Obama Gets Love from Sarkozy

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Christopher Morris / VII for TIME

Barack Obama arrives at the Elysee Palace for talks with French President Nicolas Sarkozy, July 25, 2008.

If the Paris meeting in March between French President Nicolas Sarkozy and presumptive Republican presidential nominee John McCain resembled a warm embrace, Friday's hookup of Sarkozy and Barack Obama fell just short of hot love. After trading compliments and endearments during an hour-long press conference in the Elysée Palace, the pair wound their session down with Sarkozy coming as close as possible to endorsing Obama for the U.S. presidency without actually doing it.

"I wish Barack Obama luck — if it's him, France will be very happy," Sarkozy responded to a question asking whether his ebullient praise of Obama was an endorsement. Referring to his initial 2006 meeting with Obama in Washington while Sarkozy was preparing his run for the French presidency, the Frenchman recalled, "There were just the two of us in the room, and one became President. Now it's up to the other to do likewise."

Sure, Sarkozy hedged his bet a bit, qualifying his comments as not "meddling" in the decision of U.S. voters (some of whom have very little love of the French). He noted that if the White House were won by "another, France will be a friend to the United States" — a conciliatory move to McCain, his best friend from March. Yet Sarkozy's praise of Obama throughout the press conference made his admiration of the probable Democratic candidate more than obvious — including an apparent allusion to the older McCain. "We have the right to be interested in a candidate who is looking to the future, not backwards at the past," Sarkozy said of Obama's campaign.

The gathered international press corps should not have been too surprised by the virtual endorsement. On Friday morning, the conservative daily Le Figaro printed quotes from Sarkozy in which he boasts of having been the first European politician to meet and befriend Obama — and to predict the Illinois Senator's promising future. "Obama, he's my buddy," Le Figaro quoted Sarkozy as he referred to their 2006 meeting. "Contrary to my diplomatic advisers, I never thought Hillary Clinton had much of a chance. I always knew Obama would win the candidacy."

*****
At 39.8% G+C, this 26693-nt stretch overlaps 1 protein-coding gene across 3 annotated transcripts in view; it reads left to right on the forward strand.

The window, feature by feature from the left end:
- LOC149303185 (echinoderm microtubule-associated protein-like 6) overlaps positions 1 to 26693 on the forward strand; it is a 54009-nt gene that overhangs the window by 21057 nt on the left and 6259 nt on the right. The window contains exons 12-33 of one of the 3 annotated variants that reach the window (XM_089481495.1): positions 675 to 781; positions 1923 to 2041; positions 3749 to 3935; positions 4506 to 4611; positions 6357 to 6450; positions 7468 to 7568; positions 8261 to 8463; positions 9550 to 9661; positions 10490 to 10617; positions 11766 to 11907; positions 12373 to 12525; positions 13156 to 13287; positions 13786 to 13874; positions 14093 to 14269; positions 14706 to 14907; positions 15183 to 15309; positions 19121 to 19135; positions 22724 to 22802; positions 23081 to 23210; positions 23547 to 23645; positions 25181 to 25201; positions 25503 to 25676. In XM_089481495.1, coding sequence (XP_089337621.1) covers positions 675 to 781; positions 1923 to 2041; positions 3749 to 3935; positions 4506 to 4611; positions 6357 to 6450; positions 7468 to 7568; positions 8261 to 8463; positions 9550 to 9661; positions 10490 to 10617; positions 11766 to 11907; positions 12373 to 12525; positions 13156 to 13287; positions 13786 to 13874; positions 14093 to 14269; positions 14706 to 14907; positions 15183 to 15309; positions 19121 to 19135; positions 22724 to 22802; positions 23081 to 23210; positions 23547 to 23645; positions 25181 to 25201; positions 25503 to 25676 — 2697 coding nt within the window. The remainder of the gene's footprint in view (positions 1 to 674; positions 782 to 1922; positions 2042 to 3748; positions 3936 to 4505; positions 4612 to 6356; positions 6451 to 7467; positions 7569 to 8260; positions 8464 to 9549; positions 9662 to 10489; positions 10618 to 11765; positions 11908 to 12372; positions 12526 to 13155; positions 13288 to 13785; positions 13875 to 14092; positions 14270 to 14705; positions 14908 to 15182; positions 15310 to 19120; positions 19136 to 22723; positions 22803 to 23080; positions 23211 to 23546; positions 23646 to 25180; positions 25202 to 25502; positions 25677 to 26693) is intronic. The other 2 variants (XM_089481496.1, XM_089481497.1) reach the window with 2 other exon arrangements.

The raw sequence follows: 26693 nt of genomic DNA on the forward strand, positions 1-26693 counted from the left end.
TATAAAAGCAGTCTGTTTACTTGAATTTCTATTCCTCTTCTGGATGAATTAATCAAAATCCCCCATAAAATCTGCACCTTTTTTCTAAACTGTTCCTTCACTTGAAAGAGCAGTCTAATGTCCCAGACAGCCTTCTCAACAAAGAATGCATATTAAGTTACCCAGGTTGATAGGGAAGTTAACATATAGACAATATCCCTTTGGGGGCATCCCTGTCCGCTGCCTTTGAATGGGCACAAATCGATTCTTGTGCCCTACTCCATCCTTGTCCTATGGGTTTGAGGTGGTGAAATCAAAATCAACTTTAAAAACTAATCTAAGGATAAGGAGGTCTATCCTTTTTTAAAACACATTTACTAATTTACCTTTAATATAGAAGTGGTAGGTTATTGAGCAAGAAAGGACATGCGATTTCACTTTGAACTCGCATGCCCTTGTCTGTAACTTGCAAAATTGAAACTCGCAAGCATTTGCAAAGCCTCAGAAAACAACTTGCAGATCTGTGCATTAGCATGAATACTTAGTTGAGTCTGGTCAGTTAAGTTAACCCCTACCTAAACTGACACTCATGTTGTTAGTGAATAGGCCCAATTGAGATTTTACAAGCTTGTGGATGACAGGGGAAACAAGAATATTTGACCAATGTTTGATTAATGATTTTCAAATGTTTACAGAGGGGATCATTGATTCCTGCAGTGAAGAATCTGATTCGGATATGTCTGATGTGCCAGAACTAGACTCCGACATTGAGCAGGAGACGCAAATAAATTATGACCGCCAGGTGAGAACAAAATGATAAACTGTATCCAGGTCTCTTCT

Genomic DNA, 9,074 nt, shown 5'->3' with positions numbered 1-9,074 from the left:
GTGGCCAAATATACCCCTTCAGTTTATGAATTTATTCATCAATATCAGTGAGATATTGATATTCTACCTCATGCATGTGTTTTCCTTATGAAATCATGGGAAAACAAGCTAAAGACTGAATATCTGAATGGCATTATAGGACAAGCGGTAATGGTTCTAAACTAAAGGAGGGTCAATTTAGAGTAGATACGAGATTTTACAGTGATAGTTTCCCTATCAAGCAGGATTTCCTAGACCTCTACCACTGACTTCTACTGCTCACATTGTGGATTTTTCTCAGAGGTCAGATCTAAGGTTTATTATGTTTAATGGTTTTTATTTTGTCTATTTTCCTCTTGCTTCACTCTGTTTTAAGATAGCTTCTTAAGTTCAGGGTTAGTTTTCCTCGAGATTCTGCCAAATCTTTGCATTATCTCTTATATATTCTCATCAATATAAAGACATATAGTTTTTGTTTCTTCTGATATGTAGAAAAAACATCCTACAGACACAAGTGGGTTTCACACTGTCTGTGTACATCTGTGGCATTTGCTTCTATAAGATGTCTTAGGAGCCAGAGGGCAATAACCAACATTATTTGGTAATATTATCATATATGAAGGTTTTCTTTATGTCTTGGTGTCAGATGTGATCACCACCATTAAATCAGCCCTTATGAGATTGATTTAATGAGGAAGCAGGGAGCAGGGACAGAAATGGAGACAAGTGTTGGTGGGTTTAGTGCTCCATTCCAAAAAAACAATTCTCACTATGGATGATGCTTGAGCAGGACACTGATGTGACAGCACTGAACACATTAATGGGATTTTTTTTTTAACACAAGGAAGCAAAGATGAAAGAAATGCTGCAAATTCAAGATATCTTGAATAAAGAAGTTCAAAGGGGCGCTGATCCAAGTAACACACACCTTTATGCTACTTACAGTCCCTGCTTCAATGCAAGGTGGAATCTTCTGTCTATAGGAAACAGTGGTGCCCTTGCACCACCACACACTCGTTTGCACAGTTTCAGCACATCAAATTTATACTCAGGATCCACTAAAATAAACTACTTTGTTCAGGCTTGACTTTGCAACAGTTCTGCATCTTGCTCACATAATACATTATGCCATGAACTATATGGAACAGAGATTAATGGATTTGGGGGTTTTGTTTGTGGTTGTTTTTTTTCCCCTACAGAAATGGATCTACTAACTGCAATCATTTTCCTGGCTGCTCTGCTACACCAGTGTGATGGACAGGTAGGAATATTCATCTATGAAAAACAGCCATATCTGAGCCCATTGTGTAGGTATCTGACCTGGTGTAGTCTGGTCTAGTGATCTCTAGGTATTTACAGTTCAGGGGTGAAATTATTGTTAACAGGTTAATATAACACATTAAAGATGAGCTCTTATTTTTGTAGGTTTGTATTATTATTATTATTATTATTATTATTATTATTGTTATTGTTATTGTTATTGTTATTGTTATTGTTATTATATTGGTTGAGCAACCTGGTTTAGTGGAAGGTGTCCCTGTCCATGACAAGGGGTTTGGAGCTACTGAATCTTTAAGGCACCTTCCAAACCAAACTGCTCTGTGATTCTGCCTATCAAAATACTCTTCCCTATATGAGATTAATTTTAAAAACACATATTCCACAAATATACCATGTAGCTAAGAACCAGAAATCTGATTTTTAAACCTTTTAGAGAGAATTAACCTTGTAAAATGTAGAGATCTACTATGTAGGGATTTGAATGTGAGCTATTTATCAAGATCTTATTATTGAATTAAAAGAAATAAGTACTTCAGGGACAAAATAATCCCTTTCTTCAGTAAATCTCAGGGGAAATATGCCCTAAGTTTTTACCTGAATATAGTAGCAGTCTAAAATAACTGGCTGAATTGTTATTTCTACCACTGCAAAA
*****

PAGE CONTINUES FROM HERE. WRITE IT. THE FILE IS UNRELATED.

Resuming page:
That enthusiasm for Obama resounded beyond the Elysée, where the Senator's car was briefly blocked by a multinational crowd of supporters who spilled into the street, chanting his name. The French press and public were infected with the same Obama-mania that rocked Germany the day before — and that indeed has followed the Democratic candidate throughout his tour overseas. Sarkozy's evident support of Obama, meanwhile, mirrored the demonstratively warm reception the American has enjoyed from leaders and publics during his trip — which may help combat accusations from McCain that he's a virtual stranger to the world of international diplomacy.

That kind of criticism may further be undermined by the manner in which Sarkozy described the converging views he and Obama exchanged during their tête-à-tête before meeting the press. The discussion ranged, they said, from Iraq to Iran, Afghanistan to Darfur, and issues like global warning to what Sarkozy called the "moralization of capitalism's financial markets." The men said they also agreed on the need to continue strengthening transatlantic relations and searching for multilateral solutions to global problems.

Meanwhile, both men urged their respective nations to move beyond the labels and stereotypes that often complicate relations. "One of the wonderful things about President Sarkozy's presidency has been that he's broken, he shattered, many of those stereotypes," Obama said of U.S. perceptions of Europeans who "don't want to get their hands dirty." Conversely, Obama noted, Europeans often defer to America in dire situations only to criticize their powerful ally once it has taken action. "I think for too long ... Europeans, I think, have seen Americans just as unilateral and militaristic and have tended to forget the extraordinary sacrifices that U.S. military but also U.S. taxpayers have made in helping to rebuild Europe."

Still, American public perceptions of France remain partially shaped by Paris' opposition to the Iraq war — meaning, as John Kerry painfully discovered, accusations of excessive association with the French can seriously handicap a candidate. For that reason, Obama was asked whether his mere five-hour stopover in Paris — and the absence of any public appearances that would have reproduced the rock-star welcome Berliners showed him Friday — was intended to avoid allegations that he'd become France's candidate.

"I don't know anyone who doesn't want to spend more time in Paris, but time just got too short," Obama responded. Then, taking up Sarkozy's remark that both men are the sons of immigrants who'd risen to the top of their respective societies, Obama noted there may be more similarities between the two nations anymore than differences. "I do think President Sarkozy's election indicates the degree to which the West is opening up to people of all walks of life," Obama said. In that manner, he noted, Sarkozy's own election was "the essence of the American dream." One virtual endorsement, it seems, deserves another.